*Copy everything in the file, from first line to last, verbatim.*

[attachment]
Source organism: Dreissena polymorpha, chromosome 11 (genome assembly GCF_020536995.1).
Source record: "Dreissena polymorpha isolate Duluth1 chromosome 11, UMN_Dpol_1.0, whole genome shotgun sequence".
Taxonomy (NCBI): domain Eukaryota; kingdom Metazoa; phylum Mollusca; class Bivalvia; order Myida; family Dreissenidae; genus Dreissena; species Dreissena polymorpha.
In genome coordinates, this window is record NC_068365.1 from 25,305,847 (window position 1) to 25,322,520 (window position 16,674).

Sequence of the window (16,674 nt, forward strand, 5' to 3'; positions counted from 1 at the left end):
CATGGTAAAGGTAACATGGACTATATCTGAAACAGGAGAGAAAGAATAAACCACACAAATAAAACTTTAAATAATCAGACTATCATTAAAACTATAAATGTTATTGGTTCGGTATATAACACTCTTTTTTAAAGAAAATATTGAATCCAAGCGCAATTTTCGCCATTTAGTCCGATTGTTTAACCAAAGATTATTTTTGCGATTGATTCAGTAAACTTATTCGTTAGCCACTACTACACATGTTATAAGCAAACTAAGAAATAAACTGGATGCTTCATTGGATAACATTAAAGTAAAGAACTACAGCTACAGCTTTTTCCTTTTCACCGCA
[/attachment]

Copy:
Source organism: Dreissena polymorpha, chromosome 11 (genome assembly GCF_020536995.1).
Source record: "Dreissena polymorpha isolate Duluth1 chromosome 11, UMN_Dpol_1.0, whole genome shotgun sequence".
Taxonomy (NCBI): domain Eukaryota; kingdom Metazoa; phylum Mollusca; class Bivalvia; order Myida; family Dreissenidae; genus Dreissena; species Dreissena polymorpha.
In genome coordinates, this window is record NC_068365.1 from 25,305,847 (window position 1) to 25,322,520 (window position 16,674).

Sequence of the window (16,674 nt, forward strand, 5' to 3'; positions counted from 1 at the left end):
CATGGTAAAGGTAACATGGACTATATCTGAAACAGGAGAGAAAGAATAAACCACACAAATAAAACTTTAAATAATCAGACTATCATTAAAACTATAAATGTTATTGGTTCGGTATATAACACTCTTTTTTAAAGAAAATATTGAATCCAAGCGCAATTTTCGCCATTTAGTCCGATTGTTTAACCAAAGATTATTTTTGCGATTGATTCAGTAAACTTATTCGTTAGCCACTACTACACATGTTATAAGCAAACTAAGAAATAAACTGGATGCTTCATTGGATAACATTAAAGTAAAGAACTACAGCTACAGCTTTTTCCTTTTCACCGCA